The King of Kaiju has gone deeper into the underworld, and in this issue he is to face demon versions of his all time great foes. Epic battles will happen, and if you don’t think so, the cheesy caption boxes are there to remind you and tell you exactly what i happening, and that it’s epic. Godzilla, or as he’s referred as this issue, “The Leviathan,” is in the Abyss and walking through the undying doomed city. Right out of the gate (of HELL! no? ok) he faces the flying monster Rodan, and a frozen demon after that. It continues throughout the issue, before Godzilla can catch his breath, another demonized mighty kaiju is there to face him and send him even deeper into the Abyss.
The art from Bob “My art makes Magic: The Gathering super epic” Eggleton is astounding, it nicely contrasts James Stokoe’s art on the first issue, while still maintaining the quality of the work. Using colors sometimes as intense as the fires of hell itself. Eggleton makes every battle look incredibly epic and metal. His depiction of Hell through the usage of painting and classical art reminded me Olivier Ledroit’s art in the French comic Requiem: Vampire Knight. It’s a beautiful sight that could have followed the steps from the first issue and stayed almost silent for the reader to absorb ever panel on its own. Unfortunately it doesn’t stay silent.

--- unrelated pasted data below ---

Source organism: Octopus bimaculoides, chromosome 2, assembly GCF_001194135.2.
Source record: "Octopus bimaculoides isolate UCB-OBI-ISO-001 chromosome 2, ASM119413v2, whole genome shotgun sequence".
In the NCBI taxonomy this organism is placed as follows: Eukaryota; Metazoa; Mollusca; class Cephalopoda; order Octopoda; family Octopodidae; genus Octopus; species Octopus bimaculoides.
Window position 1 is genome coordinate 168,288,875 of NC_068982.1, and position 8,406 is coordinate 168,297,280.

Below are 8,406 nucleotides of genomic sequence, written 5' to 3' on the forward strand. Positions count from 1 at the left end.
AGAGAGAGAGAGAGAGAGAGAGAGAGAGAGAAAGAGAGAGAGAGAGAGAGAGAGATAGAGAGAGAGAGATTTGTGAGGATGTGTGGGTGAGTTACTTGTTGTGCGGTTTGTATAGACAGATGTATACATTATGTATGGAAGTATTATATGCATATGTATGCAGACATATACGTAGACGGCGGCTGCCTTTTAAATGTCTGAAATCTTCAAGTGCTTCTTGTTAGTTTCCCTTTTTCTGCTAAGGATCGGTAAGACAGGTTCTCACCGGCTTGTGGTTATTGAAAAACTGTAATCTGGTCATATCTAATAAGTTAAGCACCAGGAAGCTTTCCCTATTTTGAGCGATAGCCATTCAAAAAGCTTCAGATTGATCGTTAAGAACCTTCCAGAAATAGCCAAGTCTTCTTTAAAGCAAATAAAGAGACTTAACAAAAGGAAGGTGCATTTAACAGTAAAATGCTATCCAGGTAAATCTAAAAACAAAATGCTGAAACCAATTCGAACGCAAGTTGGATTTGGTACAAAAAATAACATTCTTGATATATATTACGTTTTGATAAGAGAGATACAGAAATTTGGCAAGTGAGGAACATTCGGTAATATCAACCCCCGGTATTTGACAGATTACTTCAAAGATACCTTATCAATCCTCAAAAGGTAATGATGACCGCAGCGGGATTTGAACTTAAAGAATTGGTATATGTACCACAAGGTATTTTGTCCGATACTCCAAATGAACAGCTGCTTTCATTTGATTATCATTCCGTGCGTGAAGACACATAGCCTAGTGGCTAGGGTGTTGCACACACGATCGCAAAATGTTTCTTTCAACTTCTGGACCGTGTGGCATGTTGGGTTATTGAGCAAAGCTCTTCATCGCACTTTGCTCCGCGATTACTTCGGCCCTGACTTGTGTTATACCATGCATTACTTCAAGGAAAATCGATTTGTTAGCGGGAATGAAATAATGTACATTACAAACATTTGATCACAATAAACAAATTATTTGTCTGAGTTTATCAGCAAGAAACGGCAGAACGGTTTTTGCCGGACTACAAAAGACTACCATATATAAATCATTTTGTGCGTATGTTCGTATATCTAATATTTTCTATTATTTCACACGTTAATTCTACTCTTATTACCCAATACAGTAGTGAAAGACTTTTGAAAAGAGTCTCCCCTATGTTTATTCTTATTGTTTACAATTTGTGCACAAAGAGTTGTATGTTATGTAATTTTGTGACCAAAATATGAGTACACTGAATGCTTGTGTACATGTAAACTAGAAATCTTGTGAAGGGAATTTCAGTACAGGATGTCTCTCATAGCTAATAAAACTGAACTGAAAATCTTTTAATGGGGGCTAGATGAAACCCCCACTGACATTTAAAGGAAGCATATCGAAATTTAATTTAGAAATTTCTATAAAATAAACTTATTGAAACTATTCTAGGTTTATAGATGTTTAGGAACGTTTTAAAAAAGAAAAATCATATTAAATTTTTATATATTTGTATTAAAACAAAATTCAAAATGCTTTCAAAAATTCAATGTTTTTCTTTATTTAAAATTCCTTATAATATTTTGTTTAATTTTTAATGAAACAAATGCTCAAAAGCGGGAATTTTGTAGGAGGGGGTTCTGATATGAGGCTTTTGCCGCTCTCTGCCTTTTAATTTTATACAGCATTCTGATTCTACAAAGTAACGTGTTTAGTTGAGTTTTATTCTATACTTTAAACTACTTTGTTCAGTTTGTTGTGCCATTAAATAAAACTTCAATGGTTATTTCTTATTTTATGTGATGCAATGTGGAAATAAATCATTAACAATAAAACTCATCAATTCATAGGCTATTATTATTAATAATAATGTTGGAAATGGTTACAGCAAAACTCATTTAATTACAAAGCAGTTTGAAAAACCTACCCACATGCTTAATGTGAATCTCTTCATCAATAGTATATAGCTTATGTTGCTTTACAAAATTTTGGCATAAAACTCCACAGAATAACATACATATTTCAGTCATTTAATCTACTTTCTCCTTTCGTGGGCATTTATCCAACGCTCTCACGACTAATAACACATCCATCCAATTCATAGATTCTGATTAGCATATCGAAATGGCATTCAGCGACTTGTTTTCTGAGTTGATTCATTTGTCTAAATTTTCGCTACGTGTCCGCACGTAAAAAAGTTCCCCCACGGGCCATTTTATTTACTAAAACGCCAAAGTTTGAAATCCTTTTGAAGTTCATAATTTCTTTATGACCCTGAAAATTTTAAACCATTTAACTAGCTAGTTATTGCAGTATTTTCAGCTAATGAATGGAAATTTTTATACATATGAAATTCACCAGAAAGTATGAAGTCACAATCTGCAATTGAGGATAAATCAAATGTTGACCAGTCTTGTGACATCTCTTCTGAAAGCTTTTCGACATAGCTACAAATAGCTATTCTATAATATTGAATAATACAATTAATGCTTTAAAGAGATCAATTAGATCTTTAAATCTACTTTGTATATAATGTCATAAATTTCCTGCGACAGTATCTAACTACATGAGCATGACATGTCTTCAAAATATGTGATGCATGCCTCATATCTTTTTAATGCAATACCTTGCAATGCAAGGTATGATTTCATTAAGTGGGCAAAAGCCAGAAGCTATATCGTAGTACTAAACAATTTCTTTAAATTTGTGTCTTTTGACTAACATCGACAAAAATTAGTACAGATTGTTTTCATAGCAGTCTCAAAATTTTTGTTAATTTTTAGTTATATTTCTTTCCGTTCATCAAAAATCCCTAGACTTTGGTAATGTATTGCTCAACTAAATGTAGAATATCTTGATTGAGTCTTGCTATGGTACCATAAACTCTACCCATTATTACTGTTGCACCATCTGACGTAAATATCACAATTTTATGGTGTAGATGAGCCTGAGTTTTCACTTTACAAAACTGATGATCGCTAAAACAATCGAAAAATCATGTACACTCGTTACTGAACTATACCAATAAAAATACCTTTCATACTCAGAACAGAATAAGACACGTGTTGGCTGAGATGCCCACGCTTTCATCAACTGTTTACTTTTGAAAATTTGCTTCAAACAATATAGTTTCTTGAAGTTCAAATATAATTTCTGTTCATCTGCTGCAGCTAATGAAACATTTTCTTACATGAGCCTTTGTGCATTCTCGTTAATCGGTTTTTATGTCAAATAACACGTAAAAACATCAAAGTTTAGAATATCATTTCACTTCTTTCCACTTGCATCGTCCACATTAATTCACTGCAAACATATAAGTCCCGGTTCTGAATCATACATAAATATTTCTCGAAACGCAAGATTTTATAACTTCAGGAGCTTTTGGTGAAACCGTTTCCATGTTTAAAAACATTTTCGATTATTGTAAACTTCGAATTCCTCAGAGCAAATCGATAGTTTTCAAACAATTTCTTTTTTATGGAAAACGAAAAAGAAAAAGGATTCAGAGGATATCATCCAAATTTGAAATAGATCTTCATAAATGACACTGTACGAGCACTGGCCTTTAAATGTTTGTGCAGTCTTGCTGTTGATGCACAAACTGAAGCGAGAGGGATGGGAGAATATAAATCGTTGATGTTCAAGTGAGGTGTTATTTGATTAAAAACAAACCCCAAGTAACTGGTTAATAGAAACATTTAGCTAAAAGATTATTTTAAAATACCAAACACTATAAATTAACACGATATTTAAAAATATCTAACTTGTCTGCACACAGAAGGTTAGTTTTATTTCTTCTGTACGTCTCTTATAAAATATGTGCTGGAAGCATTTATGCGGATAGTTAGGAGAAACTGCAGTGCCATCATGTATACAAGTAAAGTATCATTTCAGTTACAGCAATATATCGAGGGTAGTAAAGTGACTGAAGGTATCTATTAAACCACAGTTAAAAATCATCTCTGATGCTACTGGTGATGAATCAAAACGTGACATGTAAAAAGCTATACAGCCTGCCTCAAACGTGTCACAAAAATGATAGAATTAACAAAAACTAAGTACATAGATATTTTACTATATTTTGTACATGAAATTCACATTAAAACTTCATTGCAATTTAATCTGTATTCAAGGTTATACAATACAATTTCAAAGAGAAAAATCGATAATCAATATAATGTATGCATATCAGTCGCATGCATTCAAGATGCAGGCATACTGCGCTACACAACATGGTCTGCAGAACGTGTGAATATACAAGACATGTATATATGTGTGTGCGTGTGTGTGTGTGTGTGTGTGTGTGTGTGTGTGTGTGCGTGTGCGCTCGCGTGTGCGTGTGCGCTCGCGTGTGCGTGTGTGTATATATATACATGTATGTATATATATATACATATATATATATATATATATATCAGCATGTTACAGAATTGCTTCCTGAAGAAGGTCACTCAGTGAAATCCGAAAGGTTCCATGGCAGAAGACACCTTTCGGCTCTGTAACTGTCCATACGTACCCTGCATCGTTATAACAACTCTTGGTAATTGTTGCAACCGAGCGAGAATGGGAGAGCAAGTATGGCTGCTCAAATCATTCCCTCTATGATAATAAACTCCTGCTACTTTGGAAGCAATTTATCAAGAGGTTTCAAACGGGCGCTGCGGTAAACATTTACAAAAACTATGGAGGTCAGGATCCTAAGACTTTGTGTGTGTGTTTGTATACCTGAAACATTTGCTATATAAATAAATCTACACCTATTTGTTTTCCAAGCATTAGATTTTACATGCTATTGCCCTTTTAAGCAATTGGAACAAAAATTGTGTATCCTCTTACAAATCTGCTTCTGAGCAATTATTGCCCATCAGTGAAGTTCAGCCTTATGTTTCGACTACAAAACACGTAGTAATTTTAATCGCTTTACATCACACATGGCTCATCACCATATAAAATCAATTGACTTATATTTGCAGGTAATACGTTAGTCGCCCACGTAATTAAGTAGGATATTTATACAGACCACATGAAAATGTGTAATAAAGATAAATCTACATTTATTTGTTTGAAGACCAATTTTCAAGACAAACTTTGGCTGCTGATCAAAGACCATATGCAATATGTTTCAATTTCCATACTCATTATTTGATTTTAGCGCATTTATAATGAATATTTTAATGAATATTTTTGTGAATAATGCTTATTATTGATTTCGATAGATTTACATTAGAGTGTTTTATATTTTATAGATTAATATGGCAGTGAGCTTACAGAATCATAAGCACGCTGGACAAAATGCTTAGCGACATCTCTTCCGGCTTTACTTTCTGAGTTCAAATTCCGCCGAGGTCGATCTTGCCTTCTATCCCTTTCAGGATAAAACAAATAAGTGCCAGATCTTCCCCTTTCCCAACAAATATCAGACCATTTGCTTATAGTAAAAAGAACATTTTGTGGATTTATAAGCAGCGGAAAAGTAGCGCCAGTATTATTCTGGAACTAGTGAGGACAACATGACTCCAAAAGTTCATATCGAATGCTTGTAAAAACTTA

Godzilla in Hell #2 reads like a National Geographic documentary made in the turn of the century, two centuries ago. It would sound like an awesome thing if campiness was the intended purpose of the comic, but it’s not. Instead it reads like beautiful pieces of art are given to a high school goth kid to write and letter, the captions are cheesy, on the nose, and the font use makes it an eyesore. to look at. Added to that, page five has one of the ugliest sound effects I have ever seen in a comic in recent years.
Eggleton got too much in the way of his own narrative to allow the story to tell itself. In the afterword of the comic, he shared some of the process of making this comic, which proves to be fascinating when it came to the art of the book, but I wish he could share what went into the writing. He was diving into that bad side of Jack Kirby territory where one reads the caption of what’s happening, then see the panel of what’s happening, and finally whichever character telling the reader what happened. Added to that, the lettering gets in the way of the artwork. There is a beautiful splash page of Godzilla facing the mighty King Ghidorah, and it’s uglied by an unnecessary caption box.
My only hope is that there is a second printing that could follow the lead of the first issue and allow all that beautiful art to stand on its own.